Leroy Kirkland

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Leroy Kirkland, (February 10, 1906 – April 6, 1988) was an arranger, bandleader, guitarist and songwriter whose career spanned the eras of big band jazz, R&B, rock and roll and soul. Kirkland played guitar in southern jazz bands in the 1920s, and during the 1930s he worked as arranger and songwriter for Erskine Hawkins. He joined Tommy and Jimmy Dorsey in the 1940s and later in that decade began arranging music at Savoy Records in New York. He continued to arrange R&B artists for OKeh Records, Mercury Records and other companies. His work on 1963's #1 hit "Our Day Will Come" by Ruby and the Romantics is among his most successful arrangements.

He also directed "My Favorite Song" for Ella Fitzgerald on Decca Records (Decca #9-28433).

Two of his compositions became popular with jazz musicians: "Charleston Alley" (recorded by Lambert, Hendricks & Ross, Charlie Barnet, and others) and "Cloudburst" (recorded by Count Basie, The Pointer Sisters, and others).[1]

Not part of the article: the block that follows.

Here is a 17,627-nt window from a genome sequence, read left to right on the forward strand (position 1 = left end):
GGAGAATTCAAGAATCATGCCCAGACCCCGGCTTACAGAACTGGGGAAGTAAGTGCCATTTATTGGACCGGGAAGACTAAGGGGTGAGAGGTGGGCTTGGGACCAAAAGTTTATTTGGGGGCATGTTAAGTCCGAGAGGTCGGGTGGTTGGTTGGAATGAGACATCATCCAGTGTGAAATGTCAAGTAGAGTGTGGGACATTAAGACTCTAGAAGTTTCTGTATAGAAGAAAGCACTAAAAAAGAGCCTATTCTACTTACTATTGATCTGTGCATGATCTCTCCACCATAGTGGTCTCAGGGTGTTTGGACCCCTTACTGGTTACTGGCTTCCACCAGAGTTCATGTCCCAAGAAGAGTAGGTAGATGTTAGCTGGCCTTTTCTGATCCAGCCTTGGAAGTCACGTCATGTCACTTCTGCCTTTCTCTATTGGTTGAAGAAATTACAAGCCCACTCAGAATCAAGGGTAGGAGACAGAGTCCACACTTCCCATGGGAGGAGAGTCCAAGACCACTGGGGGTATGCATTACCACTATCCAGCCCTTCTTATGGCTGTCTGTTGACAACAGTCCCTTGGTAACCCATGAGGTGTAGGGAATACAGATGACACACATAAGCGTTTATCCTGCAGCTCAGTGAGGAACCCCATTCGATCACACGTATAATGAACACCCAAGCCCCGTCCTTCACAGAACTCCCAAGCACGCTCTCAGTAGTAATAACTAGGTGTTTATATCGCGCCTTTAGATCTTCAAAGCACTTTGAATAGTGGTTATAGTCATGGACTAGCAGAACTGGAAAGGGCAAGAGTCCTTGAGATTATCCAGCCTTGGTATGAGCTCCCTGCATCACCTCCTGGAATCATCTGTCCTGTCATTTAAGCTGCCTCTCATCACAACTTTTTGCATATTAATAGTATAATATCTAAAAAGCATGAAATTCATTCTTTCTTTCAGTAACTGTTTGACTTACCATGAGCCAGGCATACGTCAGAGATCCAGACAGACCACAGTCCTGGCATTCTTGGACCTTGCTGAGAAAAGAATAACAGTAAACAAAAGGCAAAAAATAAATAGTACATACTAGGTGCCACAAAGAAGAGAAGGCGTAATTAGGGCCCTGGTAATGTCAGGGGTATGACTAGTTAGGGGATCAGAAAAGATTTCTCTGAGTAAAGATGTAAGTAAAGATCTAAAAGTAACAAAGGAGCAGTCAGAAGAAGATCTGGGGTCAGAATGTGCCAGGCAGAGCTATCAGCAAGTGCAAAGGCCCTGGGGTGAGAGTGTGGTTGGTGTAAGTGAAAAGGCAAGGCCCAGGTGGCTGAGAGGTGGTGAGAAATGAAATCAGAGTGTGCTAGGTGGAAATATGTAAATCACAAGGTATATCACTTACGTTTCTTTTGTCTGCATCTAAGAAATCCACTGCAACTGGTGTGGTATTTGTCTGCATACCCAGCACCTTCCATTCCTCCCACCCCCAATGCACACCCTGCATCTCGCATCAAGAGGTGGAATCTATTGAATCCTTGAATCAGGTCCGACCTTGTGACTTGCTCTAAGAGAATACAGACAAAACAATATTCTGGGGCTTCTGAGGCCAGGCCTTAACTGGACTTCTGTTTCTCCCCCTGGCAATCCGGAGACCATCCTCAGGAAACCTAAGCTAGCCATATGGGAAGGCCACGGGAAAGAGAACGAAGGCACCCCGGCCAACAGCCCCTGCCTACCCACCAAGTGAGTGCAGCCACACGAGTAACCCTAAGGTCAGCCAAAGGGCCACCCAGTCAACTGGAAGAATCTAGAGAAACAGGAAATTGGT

Some of Kirkland's more successful collaborations were with Screamin' Jay Hawkins ("I Put a Spell on You, "Little Demon","Yellow Coat", etc.) and Big Maybelle (Kirkland co-wrote her biggest hit, "Gabbin' Blues"). In 1956, Kirkland and his session band teamed up with 14-year-old singer Barbie Gaye to record an R&B song, "My Boy Lollypop". Kirkland's arrangement of the song resulted in a sound that was new and original. Years later, the style would become known as ska and would influence other genres such as blue beat, rocksteady, and, most popularly, reggae. When the song was covered eight years later by Jamaican artist Millie Small, the cover version with little change went on to become one of the biggest selling records worldwide. Later at Savoy Records, Kirkland worked with Nappy Brown and Wilbert Harrison. Although behind the scenes for most of his career, Kirkland contributed to the recordings of music legends such as Etta James, Charlie Parker, Ella Fitzgerald, The Righteous Brothers, The Supremes, Brook Benton and the Five Satins.[2]


  1. ^ Franklin V, Benjamin (2016). An Encyclopedia of South Carolina Jazz and Blues Musicians. Columbia: University of South Carolina. p. 150. ISBN 978-1-61117-621-6. 
  2. ^ Artist Biography by Eugene Chadbourne at AllMusic